Dunbar's number is the number of people that one person can know on a face-to-face basis. It is about 150-200 people. This is also the size of village. We are choosing this as the design size of a module of human settlement which can allow for the prosperity associated with city life, while avoiding environmental and urban decay.
The village scale is a useful organizational scale from the perspective of startup city experiments. Such a village can be embodied readily in the form of a campus - which is our preferred route. Since a university campus combines education, research, and living - we can use this model as a basis for the OSE Campus. By adding agriculture and manufacturing - we can innovate on the campus model to combine familiar university functions with a real economy - to produce a village to reinvent the world. Such a life can then be based on lifelong learning, scientific experimentation, cultural progress, and meaning sustained by ecologically sound supply chains - in harmony with its land base which provides the natural raw materials as a foundation. Think of every town being a farm, a college town, and industrial eco-park. This is nothing new in principle - we are just putting all these into one to create a regenerative settlement of tomorrow. Many efforts have tried to reinvent the world - as we shall discuss in The State of the World - but to date - proliferation of consumerism remains the norm instead. Will we succeed? It's up to us. We made the case that open source economic development is a prerequisite for a transition.
Defining human settlements as modules of 200 people is useful from the practicality perspective. This is because creating a settlement of 200 people is not a far cry from the standpoint of effective execution. New cookie cutter housing developments demonstrate this every day. Moreover, finance capital is not necessarily required if the village grows organically. For us, that would mean on the time frame of 3 years - the time it takes to secure land, build basic infrastructure (year 1), create an immersion education program (year 2) and then start operations in year 3. From then on, the place improves for ever as a site of permanent human heritage where people have an honest environment for evolving to freedom. We will discuss the enterprise model for building and replication in the Enterprise chapter.
Village scale appears to be too small to achieve cultural and scientific progress as we know it today. Spaceships and semiconductors in the global village? While the village idiot or the village poor may be the stereotypes - if we involve the internet - we have an advanced Global Village. If we believe in information theory - then we know that knowledge is power. And the wired Global Village can have all that power. Provided that knowledge is open source - as the theme of this book.
The promise of the global village is the transformation of centralized industrial production to distributed production. Seminal thinkers such as Schumacher and Ghandi have discussed the ills of over-sized societal infrastructures (see Swaraj) - and made a case that small is beautiful. They were some of the first to proclaim that small scale production is more effective at meeting social needs as well as economic needs. Contemporary thought - Natural Capitalism - went further - proposing that we also include nature in our economic accounting. We take this to the extreme - in that the open source microfactory can be fueled regeneratively by solar income and the resources of any hospitable 40 acre parcel. In our equation, people and nature are not left behind.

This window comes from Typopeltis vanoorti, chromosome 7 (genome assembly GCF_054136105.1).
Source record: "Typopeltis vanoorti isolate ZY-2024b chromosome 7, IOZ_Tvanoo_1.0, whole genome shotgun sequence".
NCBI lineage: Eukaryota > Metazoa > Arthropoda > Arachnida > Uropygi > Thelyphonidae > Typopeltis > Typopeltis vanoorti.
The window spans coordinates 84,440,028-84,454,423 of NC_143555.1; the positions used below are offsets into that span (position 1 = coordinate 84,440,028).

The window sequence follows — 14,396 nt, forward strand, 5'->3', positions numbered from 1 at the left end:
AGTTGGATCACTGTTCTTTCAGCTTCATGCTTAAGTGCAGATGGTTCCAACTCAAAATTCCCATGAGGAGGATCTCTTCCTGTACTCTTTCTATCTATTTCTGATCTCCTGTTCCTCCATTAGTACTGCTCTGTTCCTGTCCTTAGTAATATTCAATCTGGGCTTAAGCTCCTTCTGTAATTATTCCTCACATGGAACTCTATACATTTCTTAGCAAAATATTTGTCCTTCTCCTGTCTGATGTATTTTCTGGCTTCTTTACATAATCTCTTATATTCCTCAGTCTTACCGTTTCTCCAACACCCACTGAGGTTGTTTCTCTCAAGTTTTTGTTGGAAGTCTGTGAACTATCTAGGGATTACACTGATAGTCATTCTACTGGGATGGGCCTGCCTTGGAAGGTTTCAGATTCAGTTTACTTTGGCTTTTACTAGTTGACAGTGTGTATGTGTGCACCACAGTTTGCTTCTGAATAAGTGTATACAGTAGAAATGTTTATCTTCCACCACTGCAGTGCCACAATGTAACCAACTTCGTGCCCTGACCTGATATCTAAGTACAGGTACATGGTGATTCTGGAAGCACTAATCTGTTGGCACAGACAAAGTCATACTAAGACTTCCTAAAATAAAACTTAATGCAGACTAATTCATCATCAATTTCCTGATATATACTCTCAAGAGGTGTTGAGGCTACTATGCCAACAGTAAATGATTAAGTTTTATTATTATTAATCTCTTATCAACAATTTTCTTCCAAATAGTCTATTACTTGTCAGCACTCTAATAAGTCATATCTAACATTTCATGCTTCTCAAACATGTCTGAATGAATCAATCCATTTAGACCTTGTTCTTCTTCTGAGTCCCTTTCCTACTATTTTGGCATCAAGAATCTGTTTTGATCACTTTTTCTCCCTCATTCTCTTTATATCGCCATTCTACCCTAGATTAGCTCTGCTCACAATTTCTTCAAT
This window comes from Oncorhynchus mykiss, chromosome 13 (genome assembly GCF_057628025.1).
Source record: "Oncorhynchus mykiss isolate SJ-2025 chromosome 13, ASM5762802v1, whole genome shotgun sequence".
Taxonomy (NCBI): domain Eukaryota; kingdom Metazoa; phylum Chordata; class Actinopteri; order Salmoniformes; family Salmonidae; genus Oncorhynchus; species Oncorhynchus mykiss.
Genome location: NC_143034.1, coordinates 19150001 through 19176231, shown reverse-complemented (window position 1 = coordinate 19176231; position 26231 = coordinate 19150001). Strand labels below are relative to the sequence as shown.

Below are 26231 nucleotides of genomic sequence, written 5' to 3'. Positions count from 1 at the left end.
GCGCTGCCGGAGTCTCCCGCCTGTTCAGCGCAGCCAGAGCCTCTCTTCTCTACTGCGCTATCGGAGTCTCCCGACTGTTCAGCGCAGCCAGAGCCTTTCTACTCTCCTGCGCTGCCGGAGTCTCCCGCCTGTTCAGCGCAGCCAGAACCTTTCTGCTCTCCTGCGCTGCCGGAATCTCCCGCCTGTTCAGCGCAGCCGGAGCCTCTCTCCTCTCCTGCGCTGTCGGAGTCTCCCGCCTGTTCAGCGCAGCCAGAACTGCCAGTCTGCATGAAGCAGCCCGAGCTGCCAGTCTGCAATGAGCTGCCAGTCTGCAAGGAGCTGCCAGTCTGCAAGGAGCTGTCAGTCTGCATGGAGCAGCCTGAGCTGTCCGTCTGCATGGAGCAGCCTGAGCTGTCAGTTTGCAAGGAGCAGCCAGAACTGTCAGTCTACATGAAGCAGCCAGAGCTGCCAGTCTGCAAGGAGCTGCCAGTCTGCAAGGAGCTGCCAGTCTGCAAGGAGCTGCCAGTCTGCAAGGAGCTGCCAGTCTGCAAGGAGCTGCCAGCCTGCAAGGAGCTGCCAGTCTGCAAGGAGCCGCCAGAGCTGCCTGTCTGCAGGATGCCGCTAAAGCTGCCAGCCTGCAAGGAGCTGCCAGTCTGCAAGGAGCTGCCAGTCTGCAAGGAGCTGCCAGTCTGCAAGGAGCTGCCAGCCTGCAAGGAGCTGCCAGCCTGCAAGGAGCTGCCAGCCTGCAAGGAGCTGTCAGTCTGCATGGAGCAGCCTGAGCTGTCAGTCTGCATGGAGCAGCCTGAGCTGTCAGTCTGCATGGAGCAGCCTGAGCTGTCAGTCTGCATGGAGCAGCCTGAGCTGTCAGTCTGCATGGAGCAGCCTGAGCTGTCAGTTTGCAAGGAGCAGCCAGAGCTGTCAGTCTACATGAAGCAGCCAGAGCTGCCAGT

Dunbar's scale is the smallest 'module' of civilization - sufficient in number such that if a village uses modern technology - it can provide all the technological and organizational functions up to semiconductor manufacturing. What? That's right. In this book we will indicate how that could be achieved. We will make a case that this is feasible with local resources - namely the rocks, sunlight, plants, soil, and water found in many habitable places.
A number of times I have heard people say that a village cannot produce the richness of modern civilization - what do you do in a village for social life? My response is that this is true for a single village. But there would be many global villages - all of which combine to make civilization that is actually more fulfilled and less alienated - not much different in appearance to the most desirable places to live that we know today. So getting into one's car or drone would provide one with all the cultural diversity a short ride away - no different than in today's world. The idea behind global villages is that each could have its own special character and focus - so people could find the most favorable and inviting
Murray Bookchin on the Village Scale
Murray Bookchin, an American social theorist, also covers the topic of the "village scale":
The implications of small-scale agriculture and industry for a community are obvious: if humanity is to use the principles needed to manage an ecosystem, the basic communal unit of social life must itself become an ecosystem—an ecocommunity. It too must become diversified, balanced and well-rounded. By no means is this concept of community motivated exclusively by the need for a lasting balance between man and the natural world; it also accords with the Utopian ideal of the rounded man, the individual whose sensibilities, range of experience and lifestyle are nourished by a wide range of stimuli, by a diversity of activities, and by a social scale that always remains within the comprehension of a single human being.
-- Murray Bookchin, Post Scarcity Anarchism p. 65